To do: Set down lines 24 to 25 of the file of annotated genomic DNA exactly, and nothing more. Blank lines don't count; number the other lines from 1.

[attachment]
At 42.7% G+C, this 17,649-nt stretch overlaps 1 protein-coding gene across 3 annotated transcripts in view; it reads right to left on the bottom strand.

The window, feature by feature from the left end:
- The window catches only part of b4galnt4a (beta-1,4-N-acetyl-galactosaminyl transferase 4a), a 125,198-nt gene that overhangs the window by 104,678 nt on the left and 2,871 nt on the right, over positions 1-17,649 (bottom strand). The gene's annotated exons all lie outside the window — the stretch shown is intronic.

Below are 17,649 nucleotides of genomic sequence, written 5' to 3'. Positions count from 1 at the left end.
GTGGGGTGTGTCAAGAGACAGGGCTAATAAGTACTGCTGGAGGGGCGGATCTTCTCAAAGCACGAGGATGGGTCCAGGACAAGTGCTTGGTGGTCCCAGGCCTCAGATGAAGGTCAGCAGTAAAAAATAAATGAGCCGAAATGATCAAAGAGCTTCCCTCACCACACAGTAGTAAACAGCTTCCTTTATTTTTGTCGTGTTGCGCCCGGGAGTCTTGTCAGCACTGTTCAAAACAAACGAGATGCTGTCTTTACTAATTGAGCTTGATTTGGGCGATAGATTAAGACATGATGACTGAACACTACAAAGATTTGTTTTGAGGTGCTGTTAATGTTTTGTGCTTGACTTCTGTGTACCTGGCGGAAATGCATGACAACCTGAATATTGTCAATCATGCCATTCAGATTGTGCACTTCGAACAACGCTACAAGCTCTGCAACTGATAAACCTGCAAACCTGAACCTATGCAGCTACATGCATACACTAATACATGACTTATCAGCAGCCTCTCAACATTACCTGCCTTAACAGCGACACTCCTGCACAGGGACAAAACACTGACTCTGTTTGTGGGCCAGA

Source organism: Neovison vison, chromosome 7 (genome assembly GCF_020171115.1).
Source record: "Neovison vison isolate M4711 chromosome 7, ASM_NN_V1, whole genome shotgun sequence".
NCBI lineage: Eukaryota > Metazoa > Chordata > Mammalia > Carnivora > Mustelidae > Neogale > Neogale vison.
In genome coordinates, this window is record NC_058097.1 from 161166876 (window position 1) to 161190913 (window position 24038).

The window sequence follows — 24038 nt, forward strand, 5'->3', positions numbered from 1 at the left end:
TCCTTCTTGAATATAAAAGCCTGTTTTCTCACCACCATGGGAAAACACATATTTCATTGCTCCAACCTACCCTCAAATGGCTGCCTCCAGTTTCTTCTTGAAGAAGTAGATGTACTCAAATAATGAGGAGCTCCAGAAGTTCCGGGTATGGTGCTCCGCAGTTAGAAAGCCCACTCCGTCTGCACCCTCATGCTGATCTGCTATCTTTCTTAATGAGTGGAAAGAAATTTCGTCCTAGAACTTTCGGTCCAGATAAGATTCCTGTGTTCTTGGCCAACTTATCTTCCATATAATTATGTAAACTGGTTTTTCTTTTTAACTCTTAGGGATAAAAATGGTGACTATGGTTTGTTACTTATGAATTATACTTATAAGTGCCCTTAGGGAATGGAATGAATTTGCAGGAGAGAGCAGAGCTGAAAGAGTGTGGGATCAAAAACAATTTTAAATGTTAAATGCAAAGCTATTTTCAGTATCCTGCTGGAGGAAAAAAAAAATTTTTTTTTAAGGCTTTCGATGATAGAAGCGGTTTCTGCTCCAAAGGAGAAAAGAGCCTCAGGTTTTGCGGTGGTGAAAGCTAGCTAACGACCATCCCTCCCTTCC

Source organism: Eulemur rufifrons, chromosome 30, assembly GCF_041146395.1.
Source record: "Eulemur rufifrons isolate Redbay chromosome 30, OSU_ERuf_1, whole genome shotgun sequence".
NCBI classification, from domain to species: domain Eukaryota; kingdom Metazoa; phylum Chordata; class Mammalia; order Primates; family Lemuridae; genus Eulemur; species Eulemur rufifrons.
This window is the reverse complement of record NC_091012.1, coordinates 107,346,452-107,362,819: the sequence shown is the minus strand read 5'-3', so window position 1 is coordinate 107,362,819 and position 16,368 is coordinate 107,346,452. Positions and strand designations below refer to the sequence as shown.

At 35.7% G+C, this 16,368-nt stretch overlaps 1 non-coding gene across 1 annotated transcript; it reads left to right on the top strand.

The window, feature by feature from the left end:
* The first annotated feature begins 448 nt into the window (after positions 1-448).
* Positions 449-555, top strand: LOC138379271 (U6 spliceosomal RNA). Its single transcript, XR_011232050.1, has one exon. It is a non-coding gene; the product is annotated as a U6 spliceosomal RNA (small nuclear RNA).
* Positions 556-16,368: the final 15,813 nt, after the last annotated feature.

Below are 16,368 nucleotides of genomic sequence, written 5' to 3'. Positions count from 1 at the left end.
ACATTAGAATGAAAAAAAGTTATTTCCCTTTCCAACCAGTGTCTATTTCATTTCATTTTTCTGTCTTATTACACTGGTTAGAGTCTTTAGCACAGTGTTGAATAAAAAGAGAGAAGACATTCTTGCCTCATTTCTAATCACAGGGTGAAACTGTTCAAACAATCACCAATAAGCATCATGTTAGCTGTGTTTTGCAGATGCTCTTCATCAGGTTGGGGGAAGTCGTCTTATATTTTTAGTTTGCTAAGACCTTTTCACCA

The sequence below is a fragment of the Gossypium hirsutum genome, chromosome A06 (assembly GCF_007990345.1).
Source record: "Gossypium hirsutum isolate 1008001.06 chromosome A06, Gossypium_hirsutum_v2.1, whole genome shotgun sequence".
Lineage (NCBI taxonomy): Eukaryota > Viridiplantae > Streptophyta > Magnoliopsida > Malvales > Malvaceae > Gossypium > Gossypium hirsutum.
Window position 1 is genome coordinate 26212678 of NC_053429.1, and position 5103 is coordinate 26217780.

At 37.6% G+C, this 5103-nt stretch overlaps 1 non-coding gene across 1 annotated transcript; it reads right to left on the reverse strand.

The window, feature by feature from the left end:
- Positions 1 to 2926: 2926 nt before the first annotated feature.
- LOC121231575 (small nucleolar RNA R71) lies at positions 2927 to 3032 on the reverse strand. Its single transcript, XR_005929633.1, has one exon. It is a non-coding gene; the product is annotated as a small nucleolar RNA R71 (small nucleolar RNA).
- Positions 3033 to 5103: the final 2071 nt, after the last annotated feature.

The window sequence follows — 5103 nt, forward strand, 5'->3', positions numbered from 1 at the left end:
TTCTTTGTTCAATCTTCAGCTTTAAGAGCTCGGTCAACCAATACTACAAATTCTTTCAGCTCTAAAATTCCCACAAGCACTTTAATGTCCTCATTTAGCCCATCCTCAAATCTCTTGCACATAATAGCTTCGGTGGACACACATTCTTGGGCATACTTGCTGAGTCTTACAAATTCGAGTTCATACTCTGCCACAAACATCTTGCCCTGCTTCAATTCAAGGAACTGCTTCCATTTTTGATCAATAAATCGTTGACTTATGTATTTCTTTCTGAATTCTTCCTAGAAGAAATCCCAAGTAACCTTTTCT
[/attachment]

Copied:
Source record: "Gossypium hirsutum isolate 1008001.06 chromosome A06, Gossypium_hirsutum_v2.1, whole genome shotgun sequence".
Lineage (NCBI taxonomy): Eukaryota > Viridiplantae > Streptophyta > Magnoliopsida > Malvales > Malvaceae > Gossypium > Gossypium hirsutum.